For instance, Michael Shannon got singled out several times as the year’s Best Actor for his performance as a man expecting (quite literally) the worst – the apocalypse – in Jeff Nichols’ small indie Take Shelter.

Besides, the Best of 2011 lists below seem to indicate that the Best Supporting Actress race remains wide open, when in fact Octavia Spencer (for The Help) and Jessica Chastain (for a variety of movies, including The Help) are the clear favorites.

The San Diego Film Critics strike again

And let’s not forget the following unique choices, courtesy of the iconoclastic San Diego Film Critics Society:

  • Best Actress Brit Marling for Mike Cahill’s little-seen, futuristic psychological drama Another Earth.
  • Best Foreign Language Film Le Quattro Volte (lit. “The Four Times”), a nearly dialogue-free look at life in the southern Italian municipality of Caulonia. Written and directed by Michelangelo Frammartino, Le Quattro Volte features Giuseppe Fuda, Bruno Timpano, Nazareno Timpano, Artemio Vellone, and lots of farm animals.
  • Best Ensemble Cast for David Yates’ adventure fantasy Harry Potter and the Deathly Hallows: Part 2, featuring Daniel Radcliffe, Ralph Fiennes, Emma Watson, Rupert Grint, Alan Rickman, Helena Bonham Carter, Michael Gambon, and a number of other big-name British performers.

See further below the list of 2011 winners and runners-up/nominees of the San Diego Film Critics Society, the Toronto Film Critics Association, the New York Film Critics Online, the St. Louis Film Critics Association, the Detroit Film Critics Society, the African American Film Critics Association, and the American Film Institute’s Top Ten films and television shows.

Take Shelter Michael Shannon Tova Stewart. Apocalypse soon or encroaching madness?Take Shelter with Michael Shannon and Tova Stewart. Screenwriter-director Jeff Nichols’ psychological drama/thriller Take Shelter depicts the despair of a man who believes that the apocalypse is nigh. Or could it be that he’s merely losing his mind? So, how should the family shelter be used? To protect them all from imminent destruction or to protect his wife (Jessica Chastain) and daughter (Tova Stewart) from himself? Although hardly a box office hit even by indie standards, Take Shelter has earned Michael Shannon several Best Actor mentions from North American film critics groups, including those in Toronto and San Diego.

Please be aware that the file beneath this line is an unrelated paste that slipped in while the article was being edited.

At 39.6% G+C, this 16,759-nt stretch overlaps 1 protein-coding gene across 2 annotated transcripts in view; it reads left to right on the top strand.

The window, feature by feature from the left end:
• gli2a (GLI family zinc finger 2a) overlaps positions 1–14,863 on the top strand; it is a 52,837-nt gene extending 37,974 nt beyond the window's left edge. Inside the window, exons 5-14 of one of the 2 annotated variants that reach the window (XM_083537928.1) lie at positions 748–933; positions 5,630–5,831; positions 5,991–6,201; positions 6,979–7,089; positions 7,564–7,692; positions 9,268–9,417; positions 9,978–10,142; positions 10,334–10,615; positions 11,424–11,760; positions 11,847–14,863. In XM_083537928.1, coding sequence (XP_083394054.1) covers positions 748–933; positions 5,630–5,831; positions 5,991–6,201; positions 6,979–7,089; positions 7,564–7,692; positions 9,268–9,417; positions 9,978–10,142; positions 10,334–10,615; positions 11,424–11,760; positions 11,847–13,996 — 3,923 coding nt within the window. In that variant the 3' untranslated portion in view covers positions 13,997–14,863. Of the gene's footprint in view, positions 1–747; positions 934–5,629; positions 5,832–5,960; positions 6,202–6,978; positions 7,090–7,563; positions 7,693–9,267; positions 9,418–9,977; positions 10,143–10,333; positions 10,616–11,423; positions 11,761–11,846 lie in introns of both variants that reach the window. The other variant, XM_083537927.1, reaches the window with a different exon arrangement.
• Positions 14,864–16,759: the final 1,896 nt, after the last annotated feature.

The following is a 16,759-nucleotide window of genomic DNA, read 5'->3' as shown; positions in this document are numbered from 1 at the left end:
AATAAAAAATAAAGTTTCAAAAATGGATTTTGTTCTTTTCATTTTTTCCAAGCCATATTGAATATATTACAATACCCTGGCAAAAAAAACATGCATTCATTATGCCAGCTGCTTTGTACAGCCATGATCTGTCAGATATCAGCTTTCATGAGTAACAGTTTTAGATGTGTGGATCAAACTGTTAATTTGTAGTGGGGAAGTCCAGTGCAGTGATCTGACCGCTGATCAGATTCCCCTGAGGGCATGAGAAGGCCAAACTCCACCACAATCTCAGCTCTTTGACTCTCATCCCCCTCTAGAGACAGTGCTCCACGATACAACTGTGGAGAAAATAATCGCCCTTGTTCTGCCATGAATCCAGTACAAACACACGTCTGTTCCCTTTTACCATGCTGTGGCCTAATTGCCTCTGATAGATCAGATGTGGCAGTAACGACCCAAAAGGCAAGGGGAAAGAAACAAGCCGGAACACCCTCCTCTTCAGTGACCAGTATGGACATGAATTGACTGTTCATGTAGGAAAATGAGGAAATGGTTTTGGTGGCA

San Diego Film Critics Society winners

Best Film
Drive.
Hugo.
Midnight in Paris.
* The Artist.
The Tree of Life.

Best Foreign Language Film
A Somewhat Gentle Man.
Happy Happy.
* Le Quattro Volte.
Of Gods and Men.
The Double Hour.

Best Director
Martin Scorsese, Hugo.
Michel Hazanavicius, The Artist.
* Nicolas Winding Refn, Drive.
Terrence Malick, The Tree of Life.
Woody Allen, Midnight in Paris.

Best Actress
* Brit Marling, Another Earth.
Elizabeth Olsen, Martha Marcy May Marlene.
Michelle Williams, My Week with Marilyn.
Tilda Swinton, We Need to Talk About Kevin.
Viola Davis, The Help.

Best Actor
Brad Pitt, Moneyball.
Brendan Gleeson, The Guard.
George Clooney, The Descendants.
Jean Dujardin, The Artist.
* Michael Shannon, Take Shelter.

Best Supporting Actress
Bérénice Bejo, The Artist.
Carey Mulligan, Shame.
Jessica Chastain, The Help.
Mélanie Laurent, Beginners.
* Shailene Woodley, The Descendants.